Hey, my friends, I feel like it’s been a while! Now that I’ve launched my new templates I thought it would make sense to create a series of posts about how to create your brand color palette and choose your website font pairings. I realized after chatting with a few people that one of their biggest struggles when diving into a template (or new brand) is simply not being able to narrow down their color palette. So, today we are chatting all about it!
The questions below are just a small sampling of what kind of questions I ask my branding clients, but this should help you get a start on how to find your brand colors.
This is just for you to reference as we move forward, I want to see if what you have in your head currently will start to align as we go through the post.
Ex: sophisticated, ethereal, modern, minimal, warm, relaxed, whimsical, calm, earthy, elegant, etc.. (feel free to google more too).
Ex: stability, mindfulness, dependability, comfort, affection, ambition, balance, grace, etc
See below and it can definitely be a mix of a couple seasons too!
This would be for clothes, office decor, accessories, office supplies, etc. Think about your idea client here (not just where you like to shop). Ex: Crate & Barrel, Kendra Scott, Magnolia, Madewell, etc.
Example: Magnolia feels organic, textured, natural. Madewell feel simplistic, minimal, neutral. Kendra Scott is bold, creative, playful. ETc..
Describe who they are (career, location, clothing, hobbies, books they read, instagrams they follow, style of their home, etc).
This is your ‘brand essence’ and what kind of emotion you want your brand to provide people.
Now that you’ve answered a few questions, let’s dive into color theory. As we know, color can play a huge part in emotions and buying. You’ll notice a ton of fast food restaurants use red and yellow, a lot of natural products use brown and green, and so on.
So, as you read through the colors below (with their positive qualities) I recommend that you start to look back on those 8 questions I asked previously and see if the colors you originally chose with your color palette start to align with the meaning behind the color. P.S. they don’t all have to match exactly, but they should start to align with your adjectives, essence, and values.
From above, are the qualities within each color beginning to blend with the questions you wrote previously? Overall, we want to make sure that the palette you choose starts to represent your adjectives, values, your season, and your brand essence (on how people feel when seeing your brand).
For example: If my color palette is navy blue, muted pale blue, light grey, charcoal, and white, but my season is Summer and my adjectives are ‘Cheerful, Bold, Creative’ and the shops I chose were Kate spade, Jonathan Adler, and Kendra Scott..it wouldn’t quite make sense with the color palette.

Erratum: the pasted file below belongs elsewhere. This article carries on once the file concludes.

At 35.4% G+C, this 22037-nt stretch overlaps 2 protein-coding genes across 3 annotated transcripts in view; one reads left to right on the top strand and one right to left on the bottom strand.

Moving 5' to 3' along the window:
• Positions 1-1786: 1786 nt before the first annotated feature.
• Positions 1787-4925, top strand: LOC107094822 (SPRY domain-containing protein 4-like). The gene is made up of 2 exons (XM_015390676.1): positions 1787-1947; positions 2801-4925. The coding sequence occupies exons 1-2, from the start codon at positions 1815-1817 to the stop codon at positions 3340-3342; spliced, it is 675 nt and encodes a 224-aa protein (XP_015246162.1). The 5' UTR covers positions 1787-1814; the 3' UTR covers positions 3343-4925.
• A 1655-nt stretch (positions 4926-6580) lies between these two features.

Now, for a super important part when finalizing and narrowing down your color palette is understanding your the color palette FORMULA. This is basically the formula I use when building out a clients brand and how to properly use it throughout their brand pieces, website, and so on.
THE MAIN COLORS: These are simply the main colors that represent your brand. It should be your go-to when choosing color for your site details, print materials, etc. For me, I have that dusty grey/lavender and then a charcoal grey. This is used for backgrounds on my site, for stationery pieces, the color of my nails or shirt in my photos, etc.
THE NEUTRAL COLORS: These are the colors that help pull it all together, this can be the color used for text, maybe it’s a soft creme to add warmth to the brand, a pale grey, etc. Typically used for patterns/textures with subtle elements, maybe it’s the type of paper used for printing, maybe it’s the type of filter used on images, etc.
THE ACCENT COLORS: These are the colors that will compliment your main colors. For me I have a dirty saffron color and a lighter pale lavender shade that I used very sparingly, but can be used for buttons (to accent), maybe it’s a pop of color in my brand photos, maybe it’s a heading text, etc. They shouldn’t be confused with the main colors but complimenting them.
With all of that being said I thought I would pull a couple palette examples together for you to see how it works! If you take a peek at my templates HERE too, you’ll probably get an idea of how I use color palettes and pairings (main/accent) throughout the site.
Yes, yes…if you are STILL struggling trying to figure out what your color palette and style are, you are in luck! I created a brand new workbook that will walk you through the exact steps I take for my clients when creating their color palette and mood board.
Were you able to align your adjectives, essence, ideal client profile, values, etc with your ‘brand season’, your color palette, and color theory? Were you able to narrow down how each color will play a part in your brand (main/neutral/accent)? This should be a good start on how to create your brand color palette and hope I’ve helped you just a bit and feel free to check out the other blog posts about branding below!
Are you launching a new business or a rebrand? I cannot recommend Showit highly enough! So much so, that I use it myself AND I’ve even created some stylish templates for you too! Completely customize and make edits with your own brand colors and images. (yup, no developer needed!) And since I love a cohesive brand across all platforms, I’ve created matching social media templates and stationery too!
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